One of the best op-eds I’ve read concerning the Trayvon Martin murder (and make no mistake, it’s a murder) comes from AP writer Jesse Washington, titled, “Trayvon Martin, My Son, and the Black Male Code.”
Washington speaks about how every young black man must be on the look out when he’s by himself. When police confront him, he must be extra careful. When walking in a predominately white neighborhood, he must do all that he can to present himself as a non-threat. Why? Because more often than not his mere presence will look suspicious, which could lead to arrests or worse (especially in the tragic case of Trayvon Martin).
It’s safe to say that the Martin murder has helped to polarize our nation even further. On one side, we have people beginning to claim that Zimmerman was justified because he got into a scuffle with the young man. “Obviously, Martin got what was coming to him! He shouldn’t have fought!” But let’s reverse the roles here; Martin, who is black, is following Zimmerman, who is part white and part Hispanic. Zimmerman, fearful for why he’s being followed, begins to run. Martin follows. The two end up in a fight when Zimmerman decides to stand his ground and Martin ends up shooting Zimmerman in “self-defense.” How would the law and populace react there? The “self-defense” argument wouldn’t hold up because Martin had instigated it; besides, don’t we just expect young black males to case out their victims prior to robbing them?
And yet, because it was Zimmerman who hunted down Martin, because it was Zimmerman who chased Martin down, and because it was Martin who stood his ground and died for it, our first reaction is, “Well, he had every right to think that Martin was suspicious looking; he was wearing a hoody!” Hence the unfortunate and sickening necessity for the Black Male Code.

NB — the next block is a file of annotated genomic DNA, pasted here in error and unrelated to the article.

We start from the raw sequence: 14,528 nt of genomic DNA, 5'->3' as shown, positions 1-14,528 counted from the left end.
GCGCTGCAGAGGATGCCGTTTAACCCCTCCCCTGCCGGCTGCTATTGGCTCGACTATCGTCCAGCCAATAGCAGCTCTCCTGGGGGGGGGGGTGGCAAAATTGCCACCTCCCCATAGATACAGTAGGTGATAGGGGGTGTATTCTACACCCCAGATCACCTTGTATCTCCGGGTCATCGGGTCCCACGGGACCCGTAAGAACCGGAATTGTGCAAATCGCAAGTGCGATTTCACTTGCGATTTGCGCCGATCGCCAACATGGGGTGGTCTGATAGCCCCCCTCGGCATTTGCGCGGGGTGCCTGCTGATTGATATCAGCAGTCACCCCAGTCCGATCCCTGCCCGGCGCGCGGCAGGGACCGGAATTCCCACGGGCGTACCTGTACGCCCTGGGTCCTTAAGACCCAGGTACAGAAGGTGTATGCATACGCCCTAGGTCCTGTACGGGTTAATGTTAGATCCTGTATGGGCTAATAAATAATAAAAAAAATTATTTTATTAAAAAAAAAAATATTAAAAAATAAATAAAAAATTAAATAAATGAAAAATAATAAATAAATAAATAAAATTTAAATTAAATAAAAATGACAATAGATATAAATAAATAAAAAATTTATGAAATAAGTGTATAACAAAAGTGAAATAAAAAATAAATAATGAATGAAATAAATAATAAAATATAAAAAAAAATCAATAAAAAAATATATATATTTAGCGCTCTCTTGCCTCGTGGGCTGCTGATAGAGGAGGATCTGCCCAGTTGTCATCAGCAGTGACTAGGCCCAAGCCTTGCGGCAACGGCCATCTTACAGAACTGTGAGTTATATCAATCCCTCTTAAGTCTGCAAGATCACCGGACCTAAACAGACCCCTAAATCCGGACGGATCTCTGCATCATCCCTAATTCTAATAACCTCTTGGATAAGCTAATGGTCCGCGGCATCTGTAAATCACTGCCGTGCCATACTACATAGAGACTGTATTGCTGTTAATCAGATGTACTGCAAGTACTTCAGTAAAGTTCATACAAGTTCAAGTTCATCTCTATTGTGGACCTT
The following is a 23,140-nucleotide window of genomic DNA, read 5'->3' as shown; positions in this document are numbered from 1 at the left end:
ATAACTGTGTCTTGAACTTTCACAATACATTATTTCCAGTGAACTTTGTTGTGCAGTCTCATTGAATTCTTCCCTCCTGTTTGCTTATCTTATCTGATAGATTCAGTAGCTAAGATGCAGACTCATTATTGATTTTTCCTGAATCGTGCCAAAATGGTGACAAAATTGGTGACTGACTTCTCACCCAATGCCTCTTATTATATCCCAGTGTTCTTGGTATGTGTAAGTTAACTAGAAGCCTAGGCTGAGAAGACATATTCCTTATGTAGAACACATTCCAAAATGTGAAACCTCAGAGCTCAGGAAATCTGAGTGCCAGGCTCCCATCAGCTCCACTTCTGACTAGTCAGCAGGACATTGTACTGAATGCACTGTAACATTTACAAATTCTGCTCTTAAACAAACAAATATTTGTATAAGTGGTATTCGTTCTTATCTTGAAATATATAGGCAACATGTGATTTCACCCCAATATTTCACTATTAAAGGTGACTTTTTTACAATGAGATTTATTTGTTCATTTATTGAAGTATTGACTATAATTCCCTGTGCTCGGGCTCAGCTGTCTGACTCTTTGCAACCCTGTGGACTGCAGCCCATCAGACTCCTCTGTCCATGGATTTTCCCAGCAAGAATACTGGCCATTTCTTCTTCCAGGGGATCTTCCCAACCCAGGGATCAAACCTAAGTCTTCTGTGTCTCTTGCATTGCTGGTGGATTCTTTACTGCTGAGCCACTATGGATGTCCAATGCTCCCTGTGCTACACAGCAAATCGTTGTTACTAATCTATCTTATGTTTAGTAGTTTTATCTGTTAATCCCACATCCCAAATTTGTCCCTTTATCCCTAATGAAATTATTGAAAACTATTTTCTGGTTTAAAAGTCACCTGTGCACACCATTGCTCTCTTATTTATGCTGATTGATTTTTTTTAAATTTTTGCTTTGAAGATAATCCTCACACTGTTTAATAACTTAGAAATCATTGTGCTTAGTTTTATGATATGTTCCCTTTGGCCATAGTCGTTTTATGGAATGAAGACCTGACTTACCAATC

I agree with Washington that not all white people are this way, nor are all people period this way. Likewise, even for those that are, it doesn’t prove they are racist; merely that they’ve bought into certain social stereotypes. I know for myself this incident reminds me of my own reaction a few months ago, one that I’m ashamed of. As I was walking down the street, two young black males who had obviously just gotten out of school began to cross the street to the point where I was walking. My immediate thought was, “Are they going to try to rob me?” Now, to be fair, I’m a bit paranoid and having worked with teenagers I find it hard it trust any teenager, thus I’ve found myself thinking the same way when I see young white males with shaved heads. But the entire point is that my initial reaction isn’t indifference or a realization that they’re probably not going to rob me, but to fear them. Hence the unfortunate and sickening necessity for the Black Male Code.